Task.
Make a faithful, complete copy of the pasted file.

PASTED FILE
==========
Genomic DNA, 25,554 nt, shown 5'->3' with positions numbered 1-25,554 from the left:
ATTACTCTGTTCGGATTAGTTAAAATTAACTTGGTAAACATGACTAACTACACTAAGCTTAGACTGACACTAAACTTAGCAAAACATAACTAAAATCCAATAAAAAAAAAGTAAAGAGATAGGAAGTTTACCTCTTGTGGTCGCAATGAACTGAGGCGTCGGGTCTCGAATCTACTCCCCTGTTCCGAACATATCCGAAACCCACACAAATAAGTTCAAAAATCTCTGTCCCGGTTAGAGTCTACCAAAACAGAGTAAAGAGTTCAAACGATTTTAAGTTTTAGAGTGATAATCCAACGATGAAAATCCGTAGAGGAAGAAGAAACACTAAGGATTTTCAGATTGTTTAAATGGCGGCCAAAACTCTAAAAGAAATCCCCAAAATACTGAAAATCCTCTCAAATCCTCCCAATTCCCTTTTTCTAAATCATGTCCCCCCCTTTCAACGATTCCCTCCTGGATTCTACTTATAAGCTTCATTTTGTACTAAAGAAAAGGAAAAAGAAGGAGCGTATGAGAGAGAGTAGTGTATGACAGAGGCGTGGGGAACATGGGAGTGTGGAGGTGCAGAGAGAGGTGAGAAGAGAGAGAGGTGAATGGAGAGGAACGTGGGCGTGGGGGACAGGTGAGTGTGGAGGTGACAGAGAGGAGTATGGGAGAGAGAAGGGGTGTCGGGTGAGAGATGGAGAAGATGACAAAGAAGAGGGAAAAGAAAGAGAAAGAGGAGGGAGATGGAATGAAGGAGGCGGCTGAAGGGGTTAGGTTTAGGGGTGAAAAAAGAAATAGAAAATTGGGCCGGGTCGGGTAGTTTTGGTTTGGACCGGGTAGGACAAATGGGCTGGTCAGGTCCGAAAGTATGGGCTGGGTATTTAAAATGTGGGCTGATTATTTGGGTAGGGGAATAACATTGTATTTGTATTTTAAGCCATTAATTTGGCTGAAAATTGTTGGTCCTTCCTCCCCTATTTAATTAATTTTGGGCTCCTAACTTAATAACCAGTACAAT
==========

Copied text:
Genomic DNA, 25,554 nt, shown 5'->3' with positions numbered 1-25,554 from the left:
ATTACTCTGTTCGGATTAGTTAAAATTAACTTGGTAAACATGACTAACTACACTAAGCTTAGACTGACACTAAACTTAGCAAAACATAACTAAAATCCAATAAAAAAAAAGTAAAGAGATAGGAAGTTTACCTCTTGTGGTCGCAATGAACTGAGGCGTCGGGTCTCGAATCTACTCCCCTGTTCCGAACATATCCGAAACCCACACAAATAAGTTCAAAAATCTCTGTCCCGGTTAGAGTCTACCAAAACAGAGTAAAGAGTTCAAACGATTTTAAGTTTTAGAGTGATAATCCAACGATGAAAATCCGTAGAGGAAGAAGAAACACTAAGGATTTTCAGATTGTTTAAATGGCGGCCAAAACTCTAAAAGAAATCCCCAAAATACTGAAAATCCTCTCAAATCCTCCCAATTCCCTTTTTCTAAATCATGTCCCCCCCTTTCAACGATTCCCTCCTGGATTCTACTTATAAGCTTCATTTTGTACTAAAGAAAAGGAAAAAGAAGGAGCGTATGAGAGAGAGTAGTGTATGACAGAGGCGTGGGGAACATGGGAGTGTGGAGGTGCAGAGAGAGGTGAGAAGAGAGAGAGGTGAATGGAGAGGAACGTGGGCGTGGGGGACAGGTGAGTGTGGAGGTGACAGAGAGGAGTATGGGAGAGAGAAGGGGTGTCGGGTGAGAGATGGAGAAGATGACAAAGAAGAGGGAAAAGAAAGAGAAAGAGGAGGGAGATGGAATGAAGGAGGCGGCTGAAGGGGTTAGGTTTAGGGGTGAAAAAAGAAATAGAAAATTGGGCCGGGTCGGGTAGTTTTGGTTTGGACCGGGTAGGACAAATGGGCTGGTCAGGTCCGAAAGTATGGGCTGGGTATTTAAAATGTGGGCTGATTATTTGGGTAGGGGAATAACATTGTATTTGTATTTTAAGCCATTAATTTGGCTGAAAATTGTTGGTCCTTCCTCCCCTATTTAATTAATTTTGGGCTCCTAACTTAATAACCAGTACAAT